Every April, the streets of Milan flood to welcome an international spectrum of designers, architects, and artists for a week-long immersion into leading contemporary design. This celebration is known as Salone del Mobile, Milano and 2021 marked its 60th year anniversary in practice.
However, this year was quite unlike any other as we know. With the pandemic’s toll and limitations, the mere thought of people flooding any confine of space, outside or in, was enough to thwart the attendance of veteran visitors and big brand investment. As one yearly Salone devotee told me, this year’s version would be “baby Salone,” another told me, “it simply wouldn’t be worth it,” others, unfortunately, could not leave their respective countries to make the pilgrimage.
Frankly, I wouldn’t have known the difference of what’s worth or scale as this was my first visit to the lauded design Mecca with my familial team at
So, Australia, and beyond, here’s my rookie attempt at delivering
We begin. As the saying goes, quality always trumps quantity. And even if this year’s work was at a minimized scale,
Salone 2021 revealed a creative Renaissance that was diligently at work during the pandemic who then came to the surface in Milan with an eager response to design’s collective future before we are left only to react.
I saw and learned of collaborative masterworks, like
At large, I saw a lack of limitation. New hybridities of materials occurred all at once, like with
It was clear to me that in 2020, a tenacious band of designers and curators stole at opportunity with whatever tools and materials were left at hand to make things that really mattered. Supersalone 2021’s standout exhibitors, mentioned below (and in soon-to-come Part 02 of this Milan mega-report), excited and uplifted to challenge paradigms and move the conversation forward. Quickly, we were reminded why we descend upon an entire city, yearly if we can, in the first place. And enlivened by their contagious inspiration, I would be lucky to return in April 2022 to one day become this aforementioned devotee.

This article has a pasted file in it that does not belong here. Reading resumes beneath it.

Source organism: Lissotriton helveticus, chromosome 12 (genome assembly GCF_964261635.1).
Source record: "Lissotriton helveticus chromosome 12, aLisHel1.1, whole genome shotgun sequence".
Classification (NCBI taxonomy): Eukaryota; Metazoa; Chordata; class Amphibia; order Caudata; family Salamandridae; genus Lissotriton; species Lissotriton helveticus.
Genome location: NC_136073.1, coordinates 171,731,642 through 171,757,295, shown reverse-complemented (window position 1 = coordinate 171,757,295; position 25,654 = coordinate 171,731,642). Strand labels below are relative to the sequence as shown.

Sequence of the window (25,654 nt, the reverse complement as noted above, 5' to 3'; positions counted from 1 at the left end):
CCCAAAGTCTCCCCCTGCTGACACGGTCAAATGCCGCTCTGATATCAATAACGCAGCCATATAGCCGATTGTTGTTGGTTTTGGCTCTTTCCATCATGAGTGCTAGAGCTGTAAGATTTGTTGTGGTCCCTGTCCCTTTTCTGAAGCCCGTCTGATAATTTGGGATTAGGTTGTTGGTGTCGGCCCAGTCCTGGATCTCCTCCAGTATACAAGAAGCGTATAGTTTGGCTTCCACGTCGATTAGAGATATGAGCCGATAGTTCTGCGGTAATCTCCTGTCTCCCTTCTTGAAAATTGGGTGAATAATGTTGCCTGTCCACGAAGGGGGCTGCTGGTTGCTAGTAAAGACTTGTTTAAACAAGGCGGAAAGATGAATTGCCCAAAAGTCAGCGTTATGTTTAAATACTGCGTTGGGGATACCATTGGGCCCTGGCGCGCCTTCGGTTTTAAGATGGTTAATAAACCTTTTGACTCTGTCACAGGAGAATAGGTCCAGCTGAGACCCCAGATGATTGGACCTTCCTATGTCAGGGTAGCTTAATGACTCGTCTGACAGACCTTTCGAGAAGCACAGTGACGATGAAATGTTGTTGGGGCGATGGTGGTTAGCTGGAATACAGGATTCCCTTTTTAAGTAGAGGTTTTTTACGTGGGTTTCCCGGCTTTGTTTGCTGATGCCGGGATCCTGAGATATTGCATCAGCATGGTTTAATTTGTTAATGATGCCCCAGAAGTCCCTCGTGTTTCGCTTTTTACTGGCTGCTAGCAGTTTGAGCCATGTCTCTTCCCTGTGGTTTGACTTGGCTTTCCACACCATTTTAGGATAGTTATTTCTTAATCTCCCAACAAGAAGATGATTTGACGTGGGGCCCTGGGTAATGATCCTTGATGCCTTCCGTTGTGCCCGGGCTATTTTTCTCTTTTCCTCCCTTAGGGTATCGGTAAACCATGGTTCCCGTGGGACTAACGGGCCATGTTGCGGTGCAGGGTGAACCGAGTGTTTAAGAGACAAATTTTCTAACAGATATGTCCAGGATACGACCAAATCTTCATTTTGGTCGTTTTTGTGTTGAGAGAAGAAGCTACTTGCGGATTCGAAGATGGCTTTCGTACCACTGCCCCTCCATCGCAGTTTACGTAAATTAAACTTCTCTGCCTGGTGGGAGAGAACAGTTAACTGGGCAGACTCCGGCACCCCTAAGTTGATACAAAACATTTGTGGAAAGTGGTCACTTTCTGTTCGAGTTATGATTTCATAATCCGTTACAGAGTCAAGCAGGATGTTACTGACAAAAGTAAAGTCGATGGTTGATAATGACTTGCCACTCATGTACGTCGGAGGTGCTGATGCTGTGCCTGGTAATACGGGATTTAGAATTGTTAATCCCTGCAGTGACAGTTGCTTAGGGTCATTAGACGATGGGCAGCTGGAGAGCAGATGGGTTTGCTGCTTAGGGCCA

Written by Meggie Sullivan of
GROUP SHOWS/ ALCOVA
Abandoned military hospital vibes at Alcova. Photo by DSL Studio/ Piercarlo Quecchia.
Spread installation at Alcova courtyard. Photo by DSL Studio/ Piercarlo Quecchia.
Situated just outside of Milan’s centre, Alcova was a standout destination that more than satiated the curiosities of the adventurous who were willing to step out. The site itself––chosen and curated by Space Caviar and Studio Vedèt—served as a former military hospital and has stood untouched since its abandonment years ago.
Thus, Alcova’s cold tiled corridors, cracked facades, and rusted structures, now overtaken by lush greenery, offered a perfect canvas for Salone’s emerging to veteran talent.
Llot Llov magic at Alcova. Photo by Petra Hurai.
Llot Llov’s Fran lamps, handmade in Latvia.
Agglomerati with Fred Ganim. Photo by DSL Studio/ Piercarlo Quecchia. See more
Agglomerati X Fred Ganim. See more
In an interplay of gravity and the materials’ sheer structural force, Ganim and Agglomerati created a cantilevered and modular shelving series: MASS Large, Medium, and Small. Round Table, a reinvention of Ganim’s early work in 2015, was deftly engineered from a singular block of Quartzite as if it were silk.
Lindsey Adelman’s Paradise installation at Alcova. Photo by Matteo Imbraiani. See more
Not to be missed, was New York City’s Lindsey Adelman and her collaborative work:
Adelman tapped textile designer, Taryn Urushido, to magically disguise electrical wires with her crocheted brass chains. Adelman’s orchestration gave way to a stunning braided assembly of pinned glass globes, chains, and links. Not to be unnoticed, was Adelman’s bespoke brass hieroglyphics, of her own amusing lexicon (i.e. “lol”, “fun is a virtue”,“seek balance”).
Objects Of Common Interest X Etage. Photo by DSL Studio/ Piercarlo Quecchia.
Objects Of Common Interest X Etage. Photo by Stefanos Tsakiris.
Within what was Alcova’s coldest and most dreary of former medical rooms, stood the chromatic, domesticated space-age landscape of FUTURE ARCHAEOLOGY from
In a joyous response to the brutalist-loving environs they were allotted, the teams played with illusion and perception via colour and form inherent in their arched, kinetic, and bubbly works.
Double Up Studio’s (Josefin Zachrisson & Mira Bergh) Seats System.
Making their debut at Salone, Mia Bergh and Josefin Zachrisson, aka Swedish Girls, hosted a near party with Motion Surrounded where their Seats System, a joint work, welcomed visitors to idle and recline in conversation.
The kinetic outdoor-indoor modular bench and table collection was also situated alongside Zachrisson’s independent Mess, a crevassed series of glass vases that delicately held her beautiful violet proteas.